ECONOMYNEXT – Sri Lanka’s Power and Energy minister revealed ‘multiple’ reasons for the state-owned Ceylon Petroleum Corporation to continue to operate under losses for years.
Power and Energy Minister Kanchana Wijesekara in a Twitter message on August 5 said that there are multiple reasons for the CPC to operate under losses, with selling at subsidized rates, rupee depreciation, dues from government-owned institutes and overpaid, inefficient and bloated staffing being prominent reasons.
In April 2022 before the new price formula took place, former Chairman of CPC Sumith Wijesinghe said that the CPC lost between 800 to 1000 billion rupees a day due to increased global prices and un-revised prices in the country.
Rapid rupee depreciation in the country, with the Central Bank deciding to float the rupee when it was at 203 against the US dollar further escalated the loss for the CPC.
Minister Wijesekara said due to rupee depreciation, the payback price rate increased to 367-390 rupees against the USD for the purchases made at 203 rupees.
CPC provides fuel for transport services in the country including, the Transportation Board, Railway Department, and Sri Lankan Airlines while also providing fuel for the Ceylon Electricity Board for thermal power generation.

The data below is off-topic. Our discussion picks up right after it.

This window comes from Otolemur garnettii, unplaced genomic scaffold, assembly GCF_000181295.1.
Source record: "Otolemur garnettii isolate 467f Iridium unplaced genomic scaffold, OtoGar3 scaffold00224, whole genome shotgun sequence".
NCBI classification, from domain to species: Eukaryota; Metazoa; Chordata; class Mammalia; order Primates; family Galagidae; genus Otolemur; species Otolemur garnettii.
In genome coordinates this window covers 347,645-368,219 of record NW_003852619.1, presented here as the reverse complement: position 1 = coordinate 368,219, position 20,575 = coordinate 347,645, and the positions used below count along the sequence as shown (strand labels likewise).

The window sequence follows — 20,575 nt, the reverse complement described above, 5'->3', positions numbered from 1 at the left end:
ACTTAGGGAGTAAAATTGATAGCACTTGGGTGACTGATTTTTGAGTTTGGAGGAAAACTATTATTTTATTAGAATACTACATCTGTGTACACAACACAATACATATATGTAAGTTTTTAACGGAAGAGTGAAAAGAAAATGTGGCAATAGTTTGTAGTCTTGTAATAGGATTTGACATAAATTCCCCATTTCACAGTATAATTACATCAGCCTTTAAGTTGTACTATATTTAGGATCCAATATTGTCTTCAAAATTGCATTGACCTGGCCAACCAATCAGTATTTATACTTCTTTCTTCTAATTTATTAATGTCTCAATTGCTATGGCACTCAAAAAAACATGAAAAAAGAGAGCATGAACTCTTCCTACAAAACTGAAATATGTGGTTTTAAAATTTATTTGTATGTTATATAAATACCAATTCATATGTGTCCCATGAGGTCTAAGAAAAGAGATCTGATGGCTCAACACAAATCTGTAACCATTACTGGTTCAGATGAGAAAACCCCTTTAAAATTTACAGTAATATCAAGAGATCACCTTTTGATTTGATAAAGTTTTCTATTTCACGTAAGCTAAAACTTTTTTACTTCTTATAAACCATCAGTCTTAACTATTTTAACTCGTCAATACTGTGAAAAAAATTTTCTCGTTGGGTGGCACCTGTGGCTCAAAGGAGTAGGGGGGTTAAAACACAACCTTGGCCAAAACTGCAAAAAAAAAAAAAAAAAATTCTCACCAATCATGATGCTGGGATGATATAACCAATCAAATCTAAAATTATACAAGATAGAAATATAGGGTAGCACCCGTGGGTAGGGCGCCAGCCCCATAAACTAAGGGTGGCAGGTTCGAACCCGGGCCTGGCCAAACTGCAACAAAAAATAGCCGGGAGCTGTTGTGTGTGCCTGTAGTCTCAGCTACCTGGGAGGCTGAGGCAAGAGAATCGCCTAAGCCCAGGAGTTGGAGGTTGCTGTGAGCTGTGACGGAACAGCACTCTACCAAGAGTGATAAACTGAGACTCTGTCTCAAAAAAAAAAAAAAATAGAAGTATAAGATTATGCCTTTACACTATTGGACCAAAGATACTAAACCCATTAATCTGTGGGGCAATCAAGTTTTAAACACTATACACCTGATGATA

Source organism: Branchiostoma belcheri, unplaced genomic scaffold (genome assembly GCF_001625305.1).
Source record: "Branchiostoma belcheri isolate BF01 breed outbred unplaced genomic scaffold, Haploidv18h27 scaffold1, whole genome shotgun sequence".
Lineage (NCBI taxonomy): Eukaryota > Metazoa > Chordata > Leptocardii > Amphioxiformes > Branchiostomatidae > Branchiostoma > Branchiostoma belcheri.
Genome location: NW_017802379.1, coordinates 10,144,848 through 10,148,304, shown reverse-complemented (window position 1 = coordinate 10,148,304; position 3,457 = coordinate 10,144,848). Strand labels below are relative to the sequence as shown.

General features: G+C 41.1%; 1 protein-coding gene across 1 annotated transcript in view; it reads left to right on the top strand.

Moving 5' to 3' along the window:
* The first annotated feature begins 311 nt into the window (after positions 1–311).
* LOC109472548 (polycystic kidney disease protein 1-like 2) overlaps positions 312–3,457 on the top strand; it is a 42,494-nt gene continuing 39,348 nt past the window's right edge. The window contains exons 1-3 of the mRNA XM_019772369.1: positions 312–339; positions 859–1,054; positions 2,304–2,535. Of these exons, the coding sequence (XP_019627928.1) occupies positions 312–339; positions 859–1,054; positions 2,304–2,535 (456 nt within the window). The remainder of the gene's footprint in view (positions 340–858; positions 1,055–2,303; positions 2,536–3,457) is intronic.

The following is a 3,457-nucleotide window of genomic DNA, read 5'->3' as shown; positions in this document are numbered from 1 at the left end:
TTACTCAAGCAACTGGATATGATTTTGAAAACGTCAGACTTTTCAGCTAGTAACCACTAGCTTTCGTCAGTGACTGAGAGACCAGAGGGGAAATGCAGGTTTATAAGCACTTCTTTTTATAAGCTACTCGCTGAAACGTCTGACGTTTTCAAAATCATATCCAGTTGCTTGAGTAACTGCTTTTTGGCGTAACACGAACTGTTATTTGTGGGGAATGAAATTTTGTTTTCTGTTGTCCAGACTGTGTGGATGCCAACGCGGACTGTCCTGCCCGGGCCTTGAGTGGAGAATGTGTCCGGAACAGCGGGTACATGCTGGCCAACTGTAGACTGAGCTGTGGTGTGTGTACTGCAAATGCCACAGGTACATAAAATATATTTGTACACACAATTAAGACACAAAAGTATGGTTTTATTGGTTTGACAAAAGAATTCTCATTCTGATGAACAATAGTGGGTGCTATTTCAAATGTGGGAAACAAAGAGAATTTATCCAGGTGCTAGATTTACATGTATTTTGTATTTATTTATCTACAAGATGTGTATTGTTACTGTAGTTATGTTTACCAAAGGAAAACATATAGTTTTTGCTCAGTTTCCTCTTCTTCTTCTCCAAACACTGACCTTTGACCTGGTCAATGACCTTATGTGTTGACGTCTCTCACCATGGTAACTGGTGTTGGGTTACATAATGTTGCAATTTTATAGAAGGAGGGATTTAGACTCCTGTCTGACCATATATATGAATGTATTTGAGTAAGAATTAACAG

Dues from SriLankan airlines which values up to 300 million US dollars and 60 billion rupees from CEB is also contributing factor to the losses of CPC.
Wijesekara said high premiums, demurrages and interest charged by banks in the face of the ongoing economic crisis have also contributed to the losses of the firm.
With purchasing of crude oil being stopped, the Sapugaskanda refinery closed down on several occasions during 2021 and early 2022.
Even though the refinery is back in operation, it is not operating at the fullest capacity and Wijesekara said, and increased dependence on high-cost end products in the global market also contributed to the losses made by CPC.
Wijesekara pointed out a 25% salary increment on a collective agreement since 2012 for the bloated and inefficient CPC staff was another factor for the company’s losses.
With price revisions taking place in the recent past, service fares have increased rapidly in all sectors. Private sector petroleum transporters withdrew from fuel distribution several times asking to increase the prices, and Wijesekara said overall distribution cost has increased significantly for the CPC.
(Colombo/ Aug 5/2022)